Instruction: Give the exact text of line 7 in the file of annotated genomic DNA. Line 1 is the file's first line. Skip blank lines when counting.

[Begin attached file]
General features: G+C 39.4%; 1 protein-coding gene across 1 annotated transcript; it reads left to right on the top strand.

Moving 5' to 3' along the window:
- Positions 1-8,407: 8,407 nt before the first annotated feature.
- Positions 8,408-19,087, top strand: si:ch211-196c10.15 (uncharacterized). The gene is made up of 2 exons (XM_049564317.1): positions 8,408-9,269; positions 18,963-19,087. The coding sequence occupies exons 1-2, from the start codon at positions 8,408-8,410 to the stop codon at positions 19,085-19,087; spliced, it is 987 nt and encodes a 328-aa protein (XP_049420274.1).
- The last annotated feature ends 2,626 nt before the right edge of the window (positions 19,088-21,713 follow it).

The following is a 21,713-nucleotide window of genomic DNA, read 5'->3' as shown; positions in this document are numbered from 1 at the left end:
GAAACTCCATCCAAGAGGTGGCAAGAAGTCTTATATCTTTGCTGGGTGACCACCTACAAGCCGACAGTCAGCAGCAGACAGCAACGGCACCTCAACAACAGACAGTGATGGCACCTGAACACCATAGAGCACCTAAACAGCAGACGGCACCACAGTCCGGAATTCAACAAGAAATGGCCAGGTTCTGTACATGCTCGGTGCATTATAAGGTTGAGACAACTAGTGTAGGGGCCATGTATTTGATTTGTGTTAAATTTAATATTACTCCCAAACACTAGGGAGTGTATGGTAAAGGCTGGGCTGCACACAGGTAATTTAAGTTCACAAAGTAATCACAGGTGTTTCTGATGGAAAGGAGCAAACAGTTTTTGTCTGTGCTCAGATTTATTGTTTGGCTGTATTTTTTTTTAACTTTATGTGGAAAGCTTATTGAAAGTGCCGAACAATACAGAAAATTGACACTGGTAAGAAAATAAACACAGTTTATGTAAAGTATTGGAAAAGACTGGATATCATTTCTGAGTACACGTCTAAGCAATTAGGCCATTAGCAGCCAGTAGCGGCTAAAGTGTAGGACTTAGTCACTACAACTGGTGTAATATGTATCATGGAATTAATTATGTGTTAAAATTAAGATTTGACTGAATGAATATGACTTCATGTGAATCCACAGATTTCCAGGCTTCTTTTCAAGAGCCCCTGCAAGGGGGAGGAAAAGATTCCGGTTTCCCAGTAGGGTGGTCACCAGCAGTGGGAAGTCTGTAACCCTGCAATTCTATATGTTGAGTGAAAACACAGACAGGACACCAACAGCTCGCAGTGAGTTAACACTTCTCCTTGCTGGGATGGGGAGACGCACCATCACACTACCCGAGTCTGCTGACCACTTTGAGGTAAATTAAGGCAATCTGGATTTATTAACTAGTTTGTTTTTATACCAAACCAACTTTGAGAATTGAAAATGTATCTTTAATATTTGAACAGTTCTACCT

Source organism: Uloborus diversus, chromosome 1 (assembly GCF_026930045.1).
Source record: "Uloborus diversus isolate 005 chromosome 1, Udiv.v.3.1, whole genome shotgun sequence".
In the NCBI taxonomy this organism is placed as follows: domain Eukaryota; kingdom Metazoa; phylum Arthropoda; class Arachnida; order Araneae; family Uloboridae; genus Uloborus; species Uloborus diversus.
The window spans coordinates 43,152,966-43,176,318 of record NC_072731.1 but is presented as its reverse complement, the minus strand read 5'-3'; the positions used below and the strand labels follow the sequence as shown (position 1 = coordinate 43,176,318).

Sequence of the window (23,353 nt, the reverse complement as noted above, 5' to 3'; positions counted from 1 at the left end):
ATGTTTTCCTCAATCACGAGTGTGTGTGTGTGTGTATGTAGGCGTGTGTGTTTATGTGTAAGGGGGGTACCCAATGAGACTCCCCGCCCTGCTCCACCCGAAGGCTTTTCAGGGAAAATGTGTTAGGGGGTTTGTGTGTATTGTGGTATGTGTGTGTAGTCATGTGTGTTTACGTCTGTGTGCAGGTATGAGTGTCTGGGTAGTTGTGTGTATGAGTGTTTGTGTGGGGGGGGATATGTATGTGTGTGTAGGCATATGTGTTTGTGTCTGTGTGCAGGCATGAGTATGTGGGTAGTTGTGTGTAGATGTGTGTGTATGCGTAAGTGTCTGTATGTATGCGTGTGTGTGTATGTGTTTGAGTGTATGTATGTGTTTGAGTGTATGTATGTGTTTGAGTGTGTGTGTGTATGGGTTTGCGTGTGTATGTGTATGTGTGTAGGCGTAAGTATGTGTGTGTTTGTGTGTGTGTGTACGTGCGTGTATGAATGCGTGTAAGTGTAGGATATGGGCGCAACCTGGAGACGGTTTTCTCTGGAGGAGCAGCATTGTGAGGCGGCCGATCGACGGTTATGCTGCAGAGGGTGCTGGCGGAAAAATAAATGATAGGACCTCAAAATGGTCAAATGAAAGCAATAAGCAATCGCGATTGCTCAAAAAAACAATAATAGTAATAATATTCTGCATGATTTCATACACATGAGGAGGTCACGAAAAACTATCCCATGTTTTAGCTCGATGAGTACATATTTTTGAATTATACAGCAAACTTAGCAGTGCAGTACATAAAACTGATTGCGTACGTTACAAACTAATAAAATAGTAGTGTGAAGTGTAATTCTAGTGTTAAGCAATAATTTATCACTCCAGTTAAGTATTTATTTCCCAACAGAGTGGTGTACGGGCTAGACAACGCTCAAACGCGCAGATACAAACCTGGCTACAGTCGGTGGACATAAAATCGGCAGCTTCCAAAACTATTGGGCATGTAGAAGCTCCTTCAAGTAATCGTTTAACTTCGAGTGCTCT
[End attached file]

GAAACTCCATCCAAGAGGTGGCAAGAAGTCTTATATCTTTGCTGGGTGACCACCTACAAGCCGACAGTCAGCAGCAGACAGCAACGGCACCTCAACAACAGACAGTGATGGCACCTGAACACCATAGAGCACCTAAACAGCAGACGGCACCACAGTCCGGAATTCAACAAGAAATGGCCAGGTTCTGTACATGCTCGGTGCATTATAAGGTTGAGACAACTAGTGTAGGGGCCATGTATTTGATTTGTGTTAAATTTAATATTACTCCCAAACACTAGGGAGTGTATGGTAAAGGCTGGGCTGCACACAGGTAATTTAAGTTCACAAAGTAATCACAGGTGTTTCTGATGGAAAGGAGCAAACAGTTTTTGTCTGTGCTCAGATTTATTGTTTGGCTGTATTTTTTTTTAACTTTATGTGGAAAGCTTATTGAAAGTGCCGAACAATACAGAAAATTGACACTGGTAAGAAAATAAACACAGTTTATGTAAAGTATTGGAAAAGACTGGATATCATTTCTGAGTACACGTCTAAGCAATTAGGCCATTAGCAGCCAGTAGCGGCTAAAGTGTAGGACTTAGTCACTACAACTGGTGTAATATGTATCATGGAATTAATTATGTGTTAAAATTAAGATTTGACTGAATGAATATGACTTCATGTGAATCCACAGATTTCCAGGCTTCTTTTCAAGAGCCCCTGCAAGGGGGAGGAAAAGATTCCGGTTTCCCAGTAGGGTGGTCACCAGCAGTGGGAAGTCTGTAACCCTGCAATTCTATATGTTGAGTGAAAACACAGACAGGACACCAACAGCTCGCAGTGAGTTAACACTTCTCCTTGCTGGGATGGGGAGACGCACCATCACACTACCCGAGTCTGCTGACCACTTTGAGGTAAATTAAGGCAATCTGGATTTATTAACTAGTTTGTTTTTATACCAAACCAACTTTGAGAATTGAAAATGTATCTTTAATATTTGAACAGTTCTACCT